Tracking dataset provenance

There's one other advantage to using Splitfiles instead of building images manually: provenance tracking. When you create an image with a Splitfile, the metadata of the image includes the specifics of the actual command that created it.

This means that we can output a list of images and repositories that were used in an image's creation.


$ sgr provenance example/output:latest

example/output:4fd86d48715d2a3e250810fbdaa43d21ed0a894cd00de9bc118d9191e6294741 depends on:

Since the Splitfile in the previous section imported tables from the two generated repositories, Splitgraph considers these repositories to be dependencies of example/output. (Note that you can still check out and use the example/output repository without those two repositories present).

We can also run the dependency query backwards, to find the downstream dependents of a given image:

$ sgr dependents example/repo_1:latest

example/repo_1:103cb2da2da000f3dce9512e3cc67434d7a3c977c0df259411c73a2687244706 is depended on by:

We can also use this provenance data to reconstruct a Splitfile that will rebuild the newly created image, even without access to the original Splitfile itself:

$ sgr provenance example/output:latest --full

# Splitfile commands used to recreate example/output:4fd86d48715d2a3e250810fbdaa43d21ed0a894cd00de9bc118d9191e6294741
FROM example/repo_1:103cb2da2da000f3dce9512e3cc67434d7a3c977c0df259411c73a2687244706 IMPORT demo AS table_1
FROM example/repo_2:97900a8279627ec22b355d1211dd824f78f5840b6a0e30e1d285f4e5c6120016 IMPORT demo AS table_2
  AS SELECT table_1.key
          , table_1.value AS value_1
          , table_2.value AS value_2
     FROM table_1
          INNER JOIN table_2 ON table_1.key = table_2.key}

Note this is a more powerful feature than what Dockerfiles offer (in Docker, the final image is unaware of upstream build contexts). With Splitgraph, the provenance information encodes everything necessary to rebuild an image. This means that we can rebuild the example/output:latest image against a different version of any of its dependencies by simply substituting a different image hash into this regenerated Splitfile:

$ sgr rebuild example/output:latest --against example/repo_2:new_data

Rerunning example/output:4fd86d48715d2a3e250810fbdaa43d21ed0a894cd00de9bc118d9191e6294741 against:

Step 1/3 : FROM example/repo_1:103cb2da2da000f3dce9512e3cc67434d7a3c...
Resolving repository example/repo_1
 ---> Using cache
 ---> 27aeabd37f2c

Step 2/3 : FROM example/repo_2:new_data IMPORT demo AS table_2
Resolving repository example/repo_2
Importing 1 table from example/repo_2:48407a3cef8a into example/output
 ---> ca85929a90e7

Step 3/3 : SQL {CREATE TABLE result  AS SELECT table_1.key        ...
Executing SQL...
Committing example/output...
Processing table result
Computing table partitions
Indexing the partition key
Storing and indexing the table
100%|█████████████████| 1/1 [00:00<00:00,  6.33objs/s]
 ---> 46b6a361bebd

Since this example uses the same image from example/repo_1, Splitgraph is able to cache the first step of the rebuild. But since we altered the example/repo_2 image (by specifying --against example/repo_2:new_data), Splitgraph invalidates the subsequent layers and reruns their build steps. You can think of this invalidation in the same way as Dockerfile cache invalidation.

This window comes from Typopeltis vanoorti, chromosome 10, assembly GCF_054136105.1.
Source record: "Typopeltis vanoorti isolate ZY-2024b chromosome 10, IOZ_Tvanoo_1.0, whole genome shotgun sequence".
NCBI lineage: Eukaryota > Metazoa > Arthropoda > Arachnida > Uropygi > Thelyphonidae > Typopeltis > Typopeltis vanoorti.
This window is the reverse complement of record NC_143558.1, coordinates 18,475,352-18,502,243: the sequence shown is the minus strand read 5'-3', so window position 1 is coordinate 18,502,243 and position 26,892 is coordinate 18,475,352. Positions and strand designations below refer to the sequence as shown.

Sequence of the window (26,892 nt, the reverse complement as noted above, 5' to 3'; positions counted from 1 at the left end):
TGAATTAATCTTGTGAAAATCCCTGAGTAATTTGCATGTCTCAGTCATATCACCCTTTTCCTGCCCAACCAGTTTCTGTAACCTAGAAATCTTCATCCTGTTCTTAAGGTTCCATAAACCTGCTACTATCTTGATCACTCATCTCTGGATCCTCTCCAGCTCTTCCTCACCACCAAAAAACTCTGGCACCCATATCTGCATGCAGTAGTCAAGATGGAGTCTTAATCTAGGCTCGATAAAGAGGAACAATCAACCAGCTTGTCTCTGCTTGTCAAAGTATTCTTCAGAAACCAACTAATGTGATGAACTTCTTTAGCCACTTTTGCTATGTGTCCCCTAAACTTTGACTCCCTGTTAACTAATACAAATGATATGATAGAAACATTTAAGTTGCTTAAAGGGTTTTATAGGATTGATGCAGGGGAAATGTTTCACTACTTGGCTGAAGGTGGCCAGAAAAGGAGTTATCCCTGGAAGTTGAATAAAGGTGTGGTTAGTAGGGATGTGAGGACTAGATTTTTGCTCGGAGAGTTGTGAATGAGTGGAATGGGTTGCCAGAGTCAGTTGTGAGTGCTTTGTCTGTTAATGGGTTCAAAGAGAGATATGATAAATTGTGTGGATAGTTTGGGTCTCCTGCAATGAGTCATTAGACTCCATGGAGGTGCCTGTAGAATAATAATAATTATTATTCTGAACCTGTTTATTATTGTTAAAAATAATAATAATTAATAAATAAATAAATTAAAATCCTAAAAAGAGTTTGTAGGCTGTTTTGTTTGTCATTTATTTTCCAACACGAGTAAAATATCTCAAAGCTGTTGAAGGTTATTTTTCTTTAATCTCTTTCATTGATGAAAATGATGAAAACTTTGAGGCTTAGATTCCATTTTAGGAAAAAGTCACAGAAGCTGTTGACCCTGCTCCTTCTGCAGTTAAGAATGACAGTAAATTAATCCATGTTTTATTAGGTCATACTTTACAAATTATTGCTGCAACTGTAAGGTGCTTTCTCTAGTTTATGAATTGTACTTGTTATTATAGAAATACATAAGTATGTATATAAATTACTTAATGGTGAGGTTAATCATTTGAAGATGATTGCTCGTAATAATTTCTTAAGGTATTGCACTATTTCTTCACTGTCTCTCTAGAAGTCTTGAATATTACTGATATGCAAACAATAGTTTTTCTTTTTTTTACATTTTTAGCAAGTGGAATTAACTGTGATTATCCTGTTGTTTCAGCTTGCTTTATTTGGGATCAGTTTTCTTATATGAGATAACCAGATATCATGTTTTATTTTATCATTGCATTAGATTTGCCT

Let's examine the new result:

$ sgr sql --schema example/output "SELECT * FROM result ORDER BY key"

2       d4735e3a265e16eee03f59718b9b5d03019c07d8b6c51f90da3a666eec13ab35        d4735e3a265e16eee03f59718b9b5d03019c07d8b6c51f90da3a666eec13ab35_UPDATED
3       4e07408562bedb8b60ce05c1decfe3ad16b72230967de01f640b7e4729b49fce        4e07408562bedb8b60ce05c1decfe3ad16b72230967de01f640b7e4729b49fce_UPDATED
4       4b227777d4dd1fc61c6f884f48641d02b4d121d3fd328cb08b5531fcacdabf8a        4b227777d4dd1fc61c6f884f48641d02b4d121d3fd328cb08b5531fcacdabf8a
5       ef2d127de37b942baad06145e54b0c619a1f22327b2ebbcfbec78f5564afe39d        ef2d127de37b942baad06145e54b0c619a1f22327b2ebbcfbec78f5564afe39d
6       e7f6c011776e8db7cd330b54174fd76f7d0216b612387a5ffcfb81e6f0919683        e7f6c011776e8db7cd330b54174fd76f7d0216b612387a5ffcfb81e6f0919683
7       7902699be42c8a8e46fbbb4501726517e86b22c56a189f7625a6da49081b2451        7902699be42c8a8e46fbbb4501726517e86b22c56a189f7625a6da49081b2451
8       2c624232cdd221771294dfbb310aca000a0df6ac8b66b696d90ef06fdefb64a3        2c624232cdd221771294dfbb310aca000a0df6ac8b66b696d90ef06fdefb64a3
9       19581e27de7ced00ff1ce50b2047e7a567c76b1cbaebabe5ef03f7c3017bb5b7        19581e27de7ced00ff1ce50b2047e7a567c76b1cbaebabe5ef03f7c3017bb5b7

Since the first two rows are now missing from example/repo_2, the JOIN result doesn't have them either.

The Splitfile executor still caches images in this case, so if we do a rebuild against the original version of example/repo_1, Splitgraph will check out the first version of example/output from the cache:

$ sgr rebuild example/output:latest --against example/repo_2:original_data

Rerunning example/output:46b6a361bebd3c16ea23030f91645f683487690b8c695f4585c1b01238ec1d1d against:

Step 1/3 : FROM example/repo_1:103cb2da2da000f3dce9512e3cc67434d7a3c...
Resolving repository example/repo_1
 ---> Using cache
 ---> 27aeabd37f2c

Step 2/3 : FROM example/repo_2:original_data IMPORT demo AS table_2
Resolving repository example/repo_2
 ---> Using cache
 ---> ee4dbe8a8167

Step 3/3 : SQL {CREATE TABLE result  AS SELECT table_1.key        ...
 ---> Using cache
 ---> 4fd86d48715d